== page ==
Cheikhou Kouyate – Acclimatising to life in the Premier League isn’t always easy but Kouyate took to the task like a duck to water in 2014. Was part of the Hammers side that lit up east London in the club’s final season at the Boleyn, putting in a number of combative, dominating performances at the heart of midfield.
Michael Carrick – It was clear that bigger and better things awaited Carrick when he made his West Ham debut at the turn of the century. Technically brilliant, he made the game look effortlessly simple, gliding around midfield unnoticed, picking out passes left, right and centre. Was loyal to the club and even stayed on to play a season of Championship football, having already tucked 101 Premier League appearances under his belt.
Right & Left Midfielders
Trevor Sinclair – A real star of the late 1990s, Sinclair was the heartbeat of the Hammers team that surprisingly finished fifth in the 1998/99 season. Always a consistent performer, he loved scoring the spectacular too – and was a classy out-and-out wide midfielder.
Michail Antonio – Technically brilliant? Not on your nelly. A consistently good performer? Not always. But a relentless trier, who bullies opposition defenders and always gives 100% each and every time he plays, no matter the position? Always. And that’s why teams need players like Antonio in their squad.
Matthew Etherington – In cricket, there’s few things more appealing on the eye than a fluent cover drive from a left-handed batsman. Likewise, Phil Mickelson’s golf swing is equally as good to watch. For West Ham fans, they had the delight of watching Etherington elegantly charge up and down the left flank, game after game, week after week.
Joe Cole – Part three of West Ham’s version of Fame Academy brings us to Joe Cole, perhaps the most talented player to blossom from youth team manager Tony Carr’s tutelage. Broke into the first-team setup in his late teens and was, in truth, far too good for the Hammers. Made 157 Premier League appearances in two spells and is very fondly remembered.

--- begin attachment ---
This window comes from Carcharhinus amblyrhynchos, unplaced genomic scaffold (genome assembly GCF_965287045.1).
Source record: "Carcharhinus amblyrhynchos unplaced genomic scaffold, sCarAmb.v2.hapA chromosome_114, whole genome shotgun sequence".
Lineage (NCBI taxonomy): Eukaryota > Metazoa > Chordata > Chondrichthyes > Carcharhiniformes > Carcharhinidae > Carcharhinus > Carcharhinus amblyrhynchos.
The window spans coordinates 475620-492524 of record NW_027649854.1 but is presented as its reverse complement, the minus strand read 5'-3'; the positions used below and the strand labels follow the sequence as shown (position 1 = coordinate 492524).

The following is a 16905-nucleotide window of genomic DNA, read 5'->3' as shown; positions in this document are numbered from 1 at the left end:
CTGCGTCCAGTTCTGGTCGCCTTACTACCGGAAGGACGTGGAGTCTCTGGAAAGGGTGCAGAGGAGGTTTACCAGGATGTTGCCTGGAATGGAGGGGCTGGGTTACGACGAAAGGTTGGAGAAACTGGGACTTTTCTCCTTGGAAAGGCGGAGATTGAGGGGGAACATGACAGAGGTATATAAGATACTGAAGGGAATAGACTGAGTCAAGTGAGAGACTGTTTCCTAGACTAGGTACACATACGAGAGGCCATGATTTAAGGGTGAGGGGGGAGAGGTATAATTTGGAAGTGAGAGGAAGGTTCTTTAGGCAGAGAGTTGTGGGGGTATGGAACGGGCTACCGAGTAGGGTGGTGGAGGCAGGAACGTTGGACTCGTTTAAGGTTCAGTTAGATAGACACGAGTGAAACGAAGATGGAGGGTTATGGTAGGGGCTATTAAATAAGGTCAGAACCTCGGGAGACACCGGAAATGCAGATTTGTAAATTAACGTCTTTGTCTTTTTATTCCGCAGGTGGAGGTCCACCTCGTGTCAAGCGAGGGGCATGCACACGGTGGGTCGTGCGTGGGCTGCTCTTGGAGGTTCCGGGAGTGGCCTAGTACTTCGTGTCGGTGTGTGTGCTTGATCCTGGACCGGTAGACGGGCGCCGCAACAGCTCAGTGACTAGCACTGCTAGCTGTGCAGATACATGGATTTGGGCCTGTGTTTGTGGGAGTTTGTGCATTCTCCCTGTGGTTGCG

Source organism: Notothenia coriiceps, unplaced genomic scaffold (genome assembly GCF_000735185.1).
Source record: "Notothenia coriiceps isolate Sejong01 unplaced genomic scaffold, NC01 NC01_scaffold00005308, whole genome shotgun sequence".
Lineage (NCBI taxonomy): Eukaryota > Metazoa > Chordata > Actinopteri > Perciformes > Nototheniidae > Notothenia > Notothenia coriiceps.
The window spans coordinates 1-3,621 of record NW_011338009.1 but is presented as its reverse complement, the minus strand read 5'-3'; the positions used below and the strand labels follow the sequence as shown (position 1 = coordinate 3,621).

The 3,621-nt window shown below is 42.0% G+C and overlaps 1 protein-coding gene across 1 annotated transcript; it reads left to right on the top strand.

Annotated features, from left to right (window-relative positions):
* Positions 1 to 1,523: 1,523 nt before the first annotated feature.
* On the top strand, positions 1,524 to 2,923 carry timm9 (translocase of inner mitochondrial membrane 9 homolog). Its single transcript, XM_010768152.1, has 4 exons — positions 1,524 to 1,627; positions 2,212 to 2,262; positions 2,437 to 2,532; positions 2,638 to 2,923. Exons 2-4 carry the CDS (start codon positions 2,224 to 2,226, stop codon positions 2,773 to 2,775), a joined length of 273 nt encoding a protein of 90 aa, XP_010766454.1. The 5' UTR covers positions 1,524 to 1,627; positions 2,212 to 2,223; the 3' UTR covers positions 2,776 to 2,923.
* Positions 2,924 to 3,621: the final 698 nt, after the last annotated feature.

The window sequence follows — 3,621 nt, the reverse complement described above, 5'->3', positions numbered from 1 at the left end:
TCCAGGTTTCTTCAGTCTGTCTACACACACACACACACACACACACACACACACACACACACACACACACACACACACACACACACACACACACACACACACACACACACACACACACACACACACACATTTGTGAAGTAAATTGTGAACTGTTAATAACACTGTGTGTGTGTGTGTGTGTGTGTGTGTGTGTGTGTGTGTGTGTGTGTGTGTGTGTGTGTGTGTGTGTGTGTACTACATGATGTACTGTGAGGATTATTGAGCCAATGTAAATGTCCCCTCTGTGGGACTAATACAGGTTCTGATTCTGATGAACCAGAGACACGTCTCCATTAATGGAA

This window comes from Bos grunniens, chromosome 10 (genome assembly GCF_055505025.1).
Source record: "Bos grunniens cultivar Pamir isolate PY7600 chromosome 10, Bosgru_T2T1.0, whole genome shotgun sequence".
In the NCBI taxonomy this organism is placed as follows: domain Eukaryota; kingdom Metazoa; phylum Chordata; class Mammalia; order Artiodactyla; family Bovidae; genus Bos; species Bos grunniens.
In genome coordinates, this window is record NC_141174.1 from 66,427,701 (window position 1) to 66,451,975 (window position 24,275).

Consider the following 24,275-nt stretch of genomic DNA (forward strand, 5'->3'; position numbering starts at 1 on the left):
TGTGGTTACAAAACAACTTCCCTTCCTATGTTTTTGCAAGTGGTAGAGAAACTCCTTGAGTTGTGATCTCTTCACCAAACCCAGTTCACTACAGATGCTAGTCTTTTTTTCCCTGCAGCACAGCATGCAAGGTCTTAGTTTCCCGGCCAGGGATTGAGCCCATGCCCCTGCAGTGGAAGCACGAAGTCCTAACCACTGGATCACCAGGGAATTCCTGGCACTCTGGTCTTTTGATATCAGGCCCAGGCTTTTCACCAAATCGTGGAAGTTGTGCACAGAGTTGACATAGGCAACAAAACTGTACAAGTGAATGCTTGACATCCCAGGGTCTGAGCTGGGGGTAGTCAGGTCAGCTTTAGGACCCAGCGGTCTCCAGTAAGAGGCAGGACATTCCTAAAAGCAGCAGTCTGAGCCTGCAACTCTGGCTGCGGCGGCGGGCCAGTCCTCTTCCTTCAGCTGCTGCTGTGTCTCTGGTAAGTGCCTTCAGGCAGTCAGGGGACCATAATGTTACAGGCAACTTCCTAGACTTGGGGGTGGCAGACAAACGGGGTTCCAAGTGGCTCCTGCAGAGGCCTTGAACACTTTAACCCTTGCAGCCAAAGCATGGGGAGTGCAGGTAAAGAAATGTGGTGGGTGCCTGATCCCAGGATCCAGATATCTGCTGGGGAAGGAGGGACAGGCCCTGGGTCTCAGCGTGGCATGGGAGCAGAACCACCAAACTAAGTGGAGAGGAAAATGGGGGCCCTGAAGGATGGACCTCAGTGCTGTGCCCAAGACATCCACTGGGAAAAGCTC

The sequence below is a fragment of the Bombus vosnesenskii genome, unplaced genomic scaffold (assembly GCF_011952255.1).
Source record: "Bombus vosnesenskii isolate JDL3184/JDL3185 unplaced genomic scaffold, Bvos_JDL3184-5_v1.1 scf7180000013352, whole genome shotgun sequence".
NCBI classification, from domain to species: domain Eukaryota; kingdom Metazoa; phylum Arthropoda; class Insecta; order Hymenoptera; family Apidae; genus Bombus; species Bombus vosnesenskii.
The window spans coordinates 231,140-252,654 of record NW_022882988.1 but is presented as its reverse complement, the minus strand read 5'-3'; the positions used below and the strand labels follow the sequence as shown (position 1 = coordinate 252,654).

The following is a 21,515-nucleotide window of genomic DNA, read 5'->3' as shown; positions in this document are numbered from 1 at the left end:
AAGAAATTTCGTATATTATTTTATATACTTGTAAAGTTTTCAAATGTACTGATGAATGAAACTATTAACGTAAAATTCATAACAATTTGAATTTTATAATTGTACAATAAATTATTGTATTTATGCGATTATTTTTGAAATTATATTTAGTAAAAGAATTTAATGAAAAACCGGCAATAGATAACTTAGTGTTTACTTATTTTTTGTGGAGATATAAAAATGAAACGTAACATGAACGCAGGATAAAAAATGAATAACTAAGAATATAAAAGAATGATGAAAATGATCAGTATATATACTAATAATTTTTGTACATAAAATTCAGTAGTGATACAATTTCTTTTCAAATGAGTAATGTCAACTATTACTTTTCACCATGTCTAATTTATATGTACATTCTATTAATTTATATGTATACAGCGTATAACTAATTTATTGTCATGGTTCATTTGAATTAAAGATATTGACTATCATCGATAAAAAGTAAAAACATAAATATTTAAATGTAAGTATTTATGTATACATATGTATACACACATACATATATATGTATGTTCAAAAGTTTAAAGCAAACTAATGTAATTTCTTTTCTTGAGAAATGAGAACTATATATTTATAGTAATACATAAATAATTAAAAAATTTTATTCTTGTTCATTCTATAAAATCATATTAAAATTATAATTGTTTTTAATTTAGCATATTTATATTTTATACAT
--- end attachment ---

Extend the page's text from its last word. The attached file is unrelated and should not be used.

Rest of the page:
Frank Lampard – Before he became a legend at Chelsea, Lampard was a standout young midfielder at West Ham – despite claims of bias and preferential treatment. That talk was soon put to bed as Lampard became an important part of the team, developing his knack of scoring important goals and arriving late in the box during these formative years.
Eyal Berkovic – If you needed a defence to be picked apart or a pass to be threaded through the eye of a needle, then Israeli midfielder Berkovic was your man. He was a wonderful playmaker who would likely have risen to the top of the English game had John Hartson not tried to kick his face off in a West Ham training session. Shame we didn’t get to see more…
Dimitri Payet – Another magician with the ball at his feet. Payet seemed capable of doing almost anything during his 18 months at the club, helping West Ham sign off at the Boleyn with a fabulous campaign. Scored a couple of breathtaking goals before leaving in acrimonious circumstances, but there’s no disputing his ability was, at times, world class.
Paolo Di Canio – When Harry Redknapp signed Di Canio in January 1999, there was a sense of incredulity around east London. But what seemed to be one of the worst pieces of transfer business imaginable soon became the best, as the Italian lit up the east end and the Premier League with moments of magnificence. Is a revered, legendary figure, even though he only made 118 appearances for West Ham in the top flight.
Jermain Defoe – Snared from Charlton’s youth setup, Defoe ironically burst onto the top flight scene with a wonderful goal at his former employers. Would never truly flourish at West Ham because of relegation, instead enjoying great success at London rivals Tottenham. But his sharpshooting ability and blistering pace is a must-have trait in any team’s strikeforce, and he led the West Ham line well despite his tender years.
John Hartson – Carlton Cole and Frederic Kanoute – and I’m sure I’d be saying Dean Ashton if his career hadn’t been cut short – can feel hard done by, but it’s hard to ignore the impact that Hartson, alongside Paul Kitson, had during the back end of the 1996/97 season. West Ham were up sh*t creek without a paddle until Harry Redknapp bought the duo in, and their signings saved the club from almost certain relegation. Hartson followed up with 15 goals the season after, before his decision to almost decapitate Berkovic saw the club cut its losses.